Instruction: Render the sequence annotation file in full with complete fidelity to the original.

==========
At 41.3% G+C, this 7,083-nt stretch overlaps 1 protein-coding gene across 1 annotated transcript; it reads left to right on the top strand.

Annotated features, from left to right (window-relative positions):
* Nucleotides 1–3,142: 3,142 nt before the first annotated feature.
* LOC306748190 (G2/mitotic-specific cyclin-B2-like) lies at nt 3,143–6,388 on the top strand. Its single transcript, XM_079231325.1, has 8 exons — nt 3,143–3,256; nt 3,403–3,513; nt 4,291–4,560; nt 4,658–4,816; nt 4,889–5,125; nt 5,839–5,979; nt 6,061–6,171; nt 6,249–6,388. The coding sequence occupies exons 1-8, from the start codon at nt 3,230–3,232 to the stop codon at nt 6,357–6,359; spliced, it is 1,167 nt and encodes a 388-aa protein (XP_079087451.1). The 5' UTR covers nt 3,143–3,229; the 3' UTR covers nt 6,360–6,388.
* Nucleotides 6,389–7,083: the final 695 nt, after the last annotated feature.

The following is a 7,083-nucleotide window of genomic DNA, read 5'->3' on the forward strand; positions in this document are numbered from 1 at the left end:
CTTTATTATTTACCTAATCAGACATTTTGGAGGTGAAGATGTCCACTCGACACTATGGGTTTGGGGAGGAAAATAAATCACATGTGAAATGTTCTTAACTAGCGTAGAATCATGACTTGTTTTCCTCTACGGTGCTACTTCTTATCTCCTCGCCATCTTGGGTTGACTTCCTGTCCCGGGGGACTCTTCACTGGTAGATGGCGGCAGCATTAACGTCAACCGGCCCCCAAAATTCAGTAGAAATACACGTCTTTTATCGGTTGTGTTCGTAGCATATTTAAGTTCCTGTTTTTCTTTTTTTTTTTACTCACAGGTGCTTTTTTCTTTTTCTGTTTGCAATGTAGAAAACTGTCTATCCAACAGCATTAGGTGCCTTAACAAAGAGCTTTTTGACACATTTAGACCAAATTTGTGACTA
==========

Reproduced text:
At 41.3% G+C, this 7,083-nt stretch overlaps 1 protein-coding gene across 1 annotated transcript; it reads left to right on the top strand.

Annotated features, from left to right (window-relative positions):
* Nucleotides 1–3,142: 3,142 nt before the first annotated feature.
* LOC306748190 (G2/mitotic-specific cyclin-B2-like) lies at nt 3,143–6,388 on the top strand. Its single transcript, XM_079231325.1, has 8 exons — nt 3,143–3,256; nt 3,403–3,513; nt 4,291–4,560; nt 4,658–4,816; nt 4,889–5,125; nt 5,839–5,979; nt 6,061–6,171; nt 6,249–6,388. The coding sequence occupies exons 1-8, from the start codon at nt 3,230–3,232 to the stop codon at nt 6,357–6,359; spliced, it is 1,167 nt and encodes a 388-aa protein (XP_079087451.1). The 5' UTR covers nt 3,143–3,229; the 3' UTR covers nt 6,360–6,388.
* Nucleotides 6,389–7,083: the final 695 nt, after the last annotated feature.

The following is a 7,083-nucleotide window of genomic DNA, read 5'->3' on the forward strand; positions in this document are numbered from 1 at the left end:
CTTTATTATTTACCTAATCAGACATTTTGGAGGTGAAGATGTCCACTCGACACTATGGGTTTGGGGAGGAAAATAAATCACATGTGAAATGTTCTTAACTAGCGTAGAATCATGACTTGTTTTCCTCTACGGTGCTACTTCTTATCTCCTCGCCATCTTGGGTTGACTTCCTGTCCCGGGGGACTCTTCACTGGTAGATGGCGGCAGCATTAACGTCAACCGGCCCCCAAAATTCAGTAGAAATACACGTCTTTTATCGGTTGTGTTCGTAGCATATTTAAGTTCCTGTTTTTCTTTTTTTTTTTACTCACAGGTGCTTTTTTCTTTTTCTGTTTGCAATGTAGAAAACTGTCTATCCAACAGCATTAGGTGCCTTAACAAAGAGCTTTTTGACACATTTAGACCAAATTTGTGACTA